Andrew Jackson: Unique President

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When Jackson was twelve years old, he was captured by a British soldier during the Revolutionary War and was slashed by a sword above the eye which left a scar that stayed there for the rest of his life. He also fought in the War of 1812 in the Battle of New Orleans. With all of this experience, Jackson decided to run for office in the presidential election of 1824. Unfortunately, Jackson won the popular vote, but it did not count and he lost. Jackson lost even though he was clearly the more liked candidate. In spite of his initial failure, Jackson was not a quitter and won the election of 1828 and reelection in 1832. As president, he was very effective.

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After being inaugurated, Jackson threw a huge party at the White House. Some attendees stated that the party was, in fact, so lit that they threw furniture out the window and broke very old china from George Washington. Jackson later became known as a Democrat and is recognized as the founder of the party. Being the shrewd politician that he was, President Jackson used many unorthodox tactics including the Spoils System. This is the idea of hiring and firing often to prevent a lot of power from going to those other than oneself. Andrew Jackson fired almost everyone he was allowed to when he got into office. He kept the flow going and always kept his cabinet on their toes. This is one similarity between Jackson and President Trump. He also had a kitchen cabinet, a group consisting of his closest, most reliable friends. These were the people that he turned to for advice instead of his actual presidential cabinet. The only downside to this is that he would only hear what he wants, but it did give him reassurance on stances. Meaning, if he wasn’t very sure on his position on a topic, his kitchen cabinet could help him to be more confident on the issue. Jackson was not a calm man. He had an awful, unpredictable temperament. He often dueled with people that insulted him or his wife. He famously said, “I was born for a storm, and a calm does not suit me.”

Jackson is well-known for his using of vetos. He vetoed more bills than all six presidents before him combined. The past president vetoed ten in total whereas Jackson vetoed twelve. Although effective, vetoing, at the time, was a debatable power. For example, Jackson repealed the Maysville Road bill which would have allowed the federal government to buy a stake in the Maysville, Washington, Paris, and Lexington Turnpike Road Company. Jackson thought that this was none of the government’s business and that it could be harmful to the national debt. Not only did Jackson veto bills he disagreed with, but also those he straight up did not like. For instance, when Henry Clay proposed his three-legged American system which enforced a tariff, created the national bank, and provided federal funding for “internal improvements”, Jackson said “no” because he very much disliked Henry Clay.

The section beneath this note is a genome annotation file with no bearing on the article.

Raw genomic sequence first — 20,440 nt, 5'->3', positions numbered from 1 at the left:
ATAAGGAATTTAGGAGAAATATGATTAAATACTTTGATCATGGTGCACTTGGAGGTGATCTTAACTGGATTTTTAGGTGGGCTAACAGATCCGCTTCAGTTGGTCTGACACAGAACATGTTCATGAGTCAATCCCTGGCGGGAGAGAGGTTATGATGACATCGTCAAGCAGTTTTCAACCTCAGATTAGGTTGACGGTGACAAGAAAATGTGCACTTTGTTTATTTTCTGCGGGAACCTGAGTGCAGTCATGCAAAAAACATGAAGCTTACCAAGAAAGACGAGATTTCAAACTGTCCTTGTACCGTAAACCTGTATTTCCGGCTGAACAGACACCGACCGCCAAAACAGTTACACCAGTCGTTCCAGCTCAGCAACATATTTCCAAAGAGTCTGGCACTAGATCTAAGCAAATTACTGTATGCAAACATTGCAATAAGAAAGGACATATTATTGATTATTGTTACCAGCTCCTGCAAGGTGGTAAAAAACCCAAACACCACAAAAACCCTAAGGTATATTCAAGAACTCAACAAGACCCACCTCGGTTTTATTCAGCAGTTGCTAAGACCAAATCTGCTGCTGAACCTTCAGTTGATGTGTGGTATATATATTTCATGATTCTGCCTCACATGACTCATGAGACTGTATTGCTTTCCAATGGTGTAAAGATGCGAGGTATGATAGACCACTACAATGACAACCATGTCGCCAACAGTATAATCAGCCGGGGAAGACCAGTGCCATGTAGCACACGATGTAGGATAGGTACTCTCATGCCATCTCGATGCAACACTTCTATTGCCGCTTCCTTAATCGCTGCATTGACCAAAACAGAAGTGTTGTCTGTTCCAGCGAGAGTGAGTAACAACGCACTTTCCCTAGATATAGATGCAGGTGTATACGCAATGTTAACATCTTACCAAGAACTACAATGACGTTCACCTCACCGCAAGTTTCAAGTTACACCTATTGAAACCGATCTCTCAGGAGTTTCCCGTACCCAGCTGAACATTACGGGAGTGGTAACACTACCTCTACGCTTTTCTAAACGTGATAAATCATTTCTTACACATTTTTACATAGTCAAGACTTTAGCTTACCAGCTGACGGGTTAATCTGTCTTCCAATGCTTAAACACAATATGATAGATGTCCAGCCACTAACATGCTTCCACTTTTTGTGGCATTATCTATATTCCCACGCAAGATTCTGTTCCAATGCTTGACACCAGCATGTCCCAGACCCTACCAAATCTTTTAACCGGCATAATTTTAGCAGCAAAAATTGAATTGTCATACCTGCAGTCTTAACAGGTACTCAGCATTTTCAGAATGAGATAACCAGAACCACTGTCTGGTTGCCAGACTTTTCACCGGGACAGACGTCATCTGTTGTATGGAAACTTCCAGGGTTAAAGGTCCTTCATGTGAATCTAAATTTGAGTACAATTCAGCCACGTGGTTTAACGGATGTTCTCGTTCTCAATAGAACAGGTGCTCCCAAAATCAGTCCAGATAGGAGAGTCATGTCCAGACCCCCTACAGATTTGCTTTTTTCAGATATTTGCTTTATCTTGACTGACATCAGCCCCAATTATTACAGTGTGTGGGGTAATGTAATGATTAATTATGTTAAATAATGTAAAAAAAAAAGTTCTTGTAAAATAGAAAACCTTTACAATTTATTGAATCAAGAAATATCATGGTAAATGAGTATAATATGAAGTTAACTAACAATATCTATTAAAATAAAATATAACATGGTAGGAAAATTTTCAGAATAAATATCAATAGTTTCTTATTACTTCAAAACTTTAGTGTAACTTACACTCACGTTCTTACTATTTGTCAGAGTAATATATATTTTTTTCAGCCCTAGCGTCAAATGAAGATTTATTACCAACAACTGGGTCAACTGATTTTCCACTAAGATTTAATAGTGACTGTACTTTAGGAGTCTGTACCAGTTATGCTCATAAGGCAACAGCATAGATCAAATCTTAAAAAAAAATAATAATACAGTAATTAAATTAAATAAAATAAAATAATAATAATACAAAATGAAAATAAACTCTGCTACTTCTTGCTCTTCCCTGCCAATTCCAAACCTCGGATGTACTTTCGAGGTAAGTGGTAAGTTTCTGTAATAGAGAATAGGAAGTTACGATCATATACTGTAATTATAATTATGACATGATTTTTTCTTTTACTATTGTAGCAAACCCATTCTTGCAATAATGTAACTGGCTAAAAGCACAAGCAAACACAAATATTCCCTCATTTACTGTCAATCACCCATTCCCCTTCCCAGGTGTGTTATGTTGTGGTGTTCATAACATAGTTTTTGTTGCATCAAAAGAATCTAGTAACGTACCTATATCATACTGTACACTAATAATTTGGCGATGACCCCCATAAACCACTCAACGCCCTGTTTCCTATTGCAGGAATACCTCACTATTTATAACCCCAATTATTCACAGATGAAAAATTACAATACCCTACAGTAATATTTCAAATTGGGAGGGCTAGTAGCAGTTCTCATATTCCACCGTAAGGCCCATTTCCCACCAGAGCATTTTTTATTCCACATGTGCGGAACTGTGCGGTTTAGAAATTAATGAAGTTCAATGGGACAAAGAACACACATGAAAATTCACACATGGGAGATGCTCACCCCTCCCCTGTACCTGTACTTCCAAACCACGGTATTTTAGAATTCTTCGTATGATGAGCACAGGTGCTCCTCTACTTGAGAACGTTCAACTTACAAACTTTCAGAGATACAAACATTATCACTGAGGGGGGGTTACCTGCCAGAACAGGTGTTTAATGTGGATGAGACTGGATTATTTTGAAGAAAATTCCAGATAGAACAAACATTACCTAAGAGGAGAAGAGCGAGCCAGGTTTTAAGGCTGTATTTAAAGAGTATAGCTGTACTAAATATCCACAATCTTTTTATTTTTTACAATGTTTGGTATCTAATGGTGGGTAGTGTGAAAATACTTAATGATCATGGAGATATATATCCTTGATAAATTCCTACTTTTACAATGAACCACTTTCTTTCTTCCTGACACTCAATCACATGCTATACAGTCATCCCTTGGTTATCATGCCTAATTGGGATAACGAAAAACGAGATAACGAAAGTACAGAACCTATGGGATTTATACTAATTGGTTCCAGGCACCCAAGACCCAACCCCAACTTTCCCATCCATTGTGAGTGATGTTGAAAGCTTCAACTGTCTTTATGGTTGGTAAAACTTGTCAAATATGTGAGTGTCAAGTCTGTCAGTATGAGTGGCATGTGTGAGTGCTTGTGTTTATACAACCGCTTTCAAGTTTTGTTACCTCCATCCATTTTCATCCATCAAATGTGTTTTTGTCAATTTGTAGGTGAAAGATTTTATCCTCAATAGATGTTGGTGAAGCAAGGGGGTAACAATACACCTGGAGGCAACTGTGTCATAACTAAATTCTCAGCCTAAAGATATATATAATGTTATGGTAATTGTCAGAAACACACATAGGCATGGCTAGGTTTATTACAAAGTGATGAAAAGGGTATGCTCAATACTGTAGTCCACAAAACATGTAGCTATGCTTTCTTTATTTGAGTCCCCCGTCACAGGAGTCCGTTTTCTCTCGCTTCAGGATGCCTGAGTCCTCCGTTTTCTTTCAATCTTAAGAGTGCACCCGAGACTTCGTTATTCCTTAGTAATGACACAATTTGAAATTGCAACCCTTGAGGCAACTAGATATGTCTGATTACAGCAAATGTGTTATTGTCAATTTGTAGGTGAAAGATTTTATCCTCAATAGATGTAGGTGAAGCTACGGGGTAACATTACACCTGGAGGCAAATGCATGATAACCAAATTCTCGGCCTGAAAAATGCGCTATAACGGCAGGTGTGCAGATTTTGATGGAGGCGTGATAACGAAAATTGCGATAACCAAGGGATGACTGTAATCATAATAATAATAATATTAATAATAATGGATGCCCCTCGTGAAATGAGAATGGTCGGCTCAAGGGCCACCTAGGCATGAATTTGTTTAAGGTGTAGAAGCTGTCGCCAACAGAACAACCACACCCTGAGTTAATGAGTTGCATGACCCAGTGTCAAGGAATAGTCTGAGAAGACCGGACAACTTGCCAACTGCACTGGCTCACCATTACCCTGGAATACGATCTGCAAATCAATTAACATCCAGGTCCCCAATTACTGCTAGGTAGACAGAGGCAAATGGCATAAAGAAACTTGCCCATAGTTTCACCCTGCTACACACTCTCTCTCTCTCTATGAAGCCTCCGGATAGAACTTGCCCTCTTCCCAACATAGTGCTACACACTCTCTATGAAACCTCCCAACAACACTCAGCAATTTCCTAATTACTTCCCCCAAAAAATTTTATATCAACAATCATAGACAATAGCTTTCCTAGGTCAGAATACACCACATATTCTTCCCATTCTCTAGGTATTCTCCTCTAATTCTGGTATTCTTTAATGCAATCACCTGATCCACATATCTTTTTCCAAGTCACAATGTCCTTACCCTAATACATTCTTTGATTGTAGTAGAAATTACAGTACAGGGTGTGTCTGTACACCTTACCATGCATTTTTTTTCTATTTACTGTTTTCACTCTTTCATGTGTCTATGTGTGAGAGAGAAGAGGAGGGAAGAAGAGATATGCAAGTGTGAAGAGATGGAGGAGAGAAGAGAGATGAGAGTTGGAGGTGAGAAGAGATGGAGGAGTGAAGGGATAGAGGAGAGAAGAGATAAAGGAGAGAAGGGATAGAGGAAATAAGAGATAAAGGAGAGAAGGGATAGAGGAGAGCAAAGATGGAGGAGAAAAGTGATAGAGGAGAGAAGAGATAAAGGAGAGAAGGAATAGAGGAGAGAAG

During the beginning of Andrew Jackson’s second term, there was the Nullification Crisis. This occured when South Carolina declared that the federal tariffs of 1828 and 1832 were unconstitutional and thus were null and void in the boundaries of the state. Jackson’s Vice President, John C. Calhoun, was another one of Jackson’s numerous. Calhoun, a South Carolinian himself, disagreed with the president’s proposed resolution for South Carolina. They also had many disagreements prior, but this was one of their larger ones. Eventually, Calhoun resigned because of Andrew Jackson’s threats and joined Congress where he felt he could fight Jackson’s policy propositions.

Jackson’s most controversial yet very effective order was the Indian Removal Act. This is considered by the overwhelming majority of historians to be in the bottom five worst acts ever signed. In 1830, there were 125,000 Native Americans living in the south. Jackson bought out this land so White people could grow cotton in the land owned by the Natives. Jackson forced these Native Americans into a small, Indian territory across the Mississippi River in Oklahoma. This removal relocation is known as “The Trail of Tears” because of the amount of death and suffering endured by those involved. Although the relocation was successful, it was a repulsive and crude act. Andrew Jackson could’ve done better.

Because of Jackson’s deep hatred for Henry Clay, Jackson opposed everything proposed by him. The national bank was no exception. It is incredibly ironic that Jackson opposed a national banking system and yet he is the face of the 20 dollar bill. Jackson viewed banks as a corrupt government system. “I have always been afraid of banks,” Jackson said. As a huge advocate of hard coin and trade, it is not that unbelievable that Jackson would disagree. Jackson decided to veto the bill in 1832 that would continue the bank because he felt that the monopoly would hurt the middle and lower classes. To show how much he hated the national Bank, while sick, he said to Vice President, Martin Van Buren,“The bank is trying to kill me Mr. Van Buren, but I will kill it.”

Jackson was an incredibly effective president just not the best, nicest, or predictable. He used unorthodox, slightly improper ways to achieve what he felt was best for the country at the time. The people of his time clearly liked him, proven by the amount of support he got, especially from the southerners and lower classmen. Although an effective president, he is considered to be one of the worst human beings of all-time.

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